Make sure you have at least two people trained in first aid and a stocked first aid kit available to them.

Investigate incidents

If there’s a near miss, assess what happened, how it happened and how you will prevent it from ever happening again. It may not seem like a big deal if a campfire jumps the pit and gets squelched without causing any damage, but the next time it could cause a grass fire that wipes out valuable property, when an extinguisher or a bucket of water nearby would have been all that was needed to prevent it.

For more information call Aitken at 780-980-4230, or visit the Farm Safety Home Page on the Alberta Agriculture and Forestry website for fact sheets decals, signage, activities, displays for kids, and more. Other resources are the Canadian Agricultural Safety Association and the Integrating Safety into Agritourism websites.


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Planned Grazing: A Study Guide and Reference ManualPlanned Grazing: A Study Guide and Reference Manual. This is the ideal squeal to A Handbook for Ranch Managers.  Although the ecological principles remain the same, what was originally known as “The Savory Grazing Method” now answers to a multitude of different names: ranching for profit, holistic management, managed grazing, mob grazing, management intensive grazing, etc. Land & Livestock International, Inc. uses “Restoration Grazing” under its “Managing the Ranch as a Business” program.” No mater what you call it, this summary and synopsis will guide you step by step through the process and teach you how to use it as it was originally intended. No more excuses for failing to complete your grazing plans.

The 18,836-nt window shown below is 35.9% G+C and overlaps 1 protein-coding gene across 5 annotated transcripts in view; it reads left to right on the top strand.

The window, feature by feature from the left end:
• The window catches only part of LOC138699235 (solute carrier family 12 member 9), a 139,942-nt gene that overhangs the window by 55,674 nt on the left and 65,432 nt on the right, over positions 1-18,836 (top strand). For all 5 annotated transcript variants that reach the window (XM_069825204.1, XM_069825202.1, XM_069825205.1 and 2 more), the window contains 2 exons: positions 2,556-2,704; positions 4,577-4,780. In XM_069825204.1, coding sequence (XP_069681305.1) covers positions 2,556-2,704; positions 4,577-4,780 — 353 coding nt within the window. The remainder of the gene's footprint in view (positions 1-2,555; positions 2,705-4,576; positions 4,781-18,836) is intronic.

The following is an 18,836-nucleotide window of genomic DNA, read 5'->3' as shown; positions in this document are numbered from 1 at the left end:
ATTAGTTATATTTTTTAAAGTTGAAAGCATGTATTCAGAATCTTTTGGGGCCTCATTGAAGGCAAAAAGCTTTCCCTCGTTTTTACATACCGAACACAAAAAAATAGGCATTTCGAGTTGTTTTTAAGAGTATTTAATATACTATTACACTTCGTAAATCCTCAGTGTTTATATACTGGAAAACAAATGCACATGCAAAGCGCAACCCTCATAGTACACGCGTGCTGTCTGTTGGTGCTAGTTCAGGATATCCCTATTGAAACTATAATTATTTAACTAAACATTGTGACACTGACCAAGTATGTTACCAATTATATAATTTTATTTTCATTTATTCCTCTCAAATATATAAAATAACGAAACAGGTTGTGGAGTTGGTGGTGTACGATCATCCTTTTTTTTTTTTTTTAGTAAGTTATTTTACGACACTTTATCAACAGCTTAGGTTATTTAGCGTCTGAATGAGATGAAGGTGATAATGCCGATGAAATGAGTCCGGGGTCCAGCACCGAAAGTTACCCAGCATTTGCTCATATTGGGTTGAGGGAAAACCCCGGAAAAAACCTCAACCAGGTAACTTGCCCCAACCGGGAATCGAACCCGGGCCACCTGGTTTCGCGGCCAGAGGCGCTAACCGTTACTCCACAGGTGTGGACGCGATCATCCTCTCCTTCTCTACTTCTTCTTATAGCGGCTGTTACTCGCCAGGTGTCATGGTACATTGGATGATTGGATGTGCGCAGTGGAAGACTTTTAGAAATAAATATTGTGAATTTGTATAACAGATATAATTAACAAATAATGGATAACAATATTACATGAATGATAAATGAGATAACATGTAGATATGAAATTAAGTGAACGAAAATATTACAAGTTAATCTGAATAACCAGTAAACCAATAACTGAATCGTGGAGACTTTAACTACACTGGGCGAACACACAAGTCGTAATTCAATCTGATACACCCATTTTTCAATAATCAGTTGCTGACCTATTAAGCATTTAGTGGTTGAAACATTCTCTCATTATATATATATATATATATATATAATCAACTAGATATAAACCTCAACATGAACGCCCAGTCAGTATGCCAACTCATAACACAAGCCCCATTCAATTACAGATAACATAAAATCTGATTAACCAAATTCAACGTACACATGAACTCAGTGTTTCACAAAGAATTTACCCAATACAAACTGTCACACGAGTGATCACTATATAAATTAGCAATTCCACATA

About Land & Livestock Interntional, Inc.

Land and Livestock International, Inc. is a leading agribusiness management firm providing a complete line of services to the range livestock industry. We believe that private property is the foundation of America. Private property and free markets go hand in hand—without property there is no freedom. We also believe that free markets, not government intervention, hold the key to natural resource conservation and environmental preservation. No government bureaucrat can (or will) understand and treat the land with as much respect as its owner. The bureaucrat simply does not have the same motives as does the owner of a capital interest in the property. Our specialty is the working livestock ranch simply because there are so many very good reasons for owning such a property. We provide educational, management and consulting services with a focus on ecologically and financially sustainable land management that will enhance natural processes (water and mineral cycles, energy flow and community dynamics) while enhancing profits and steadily building wealth.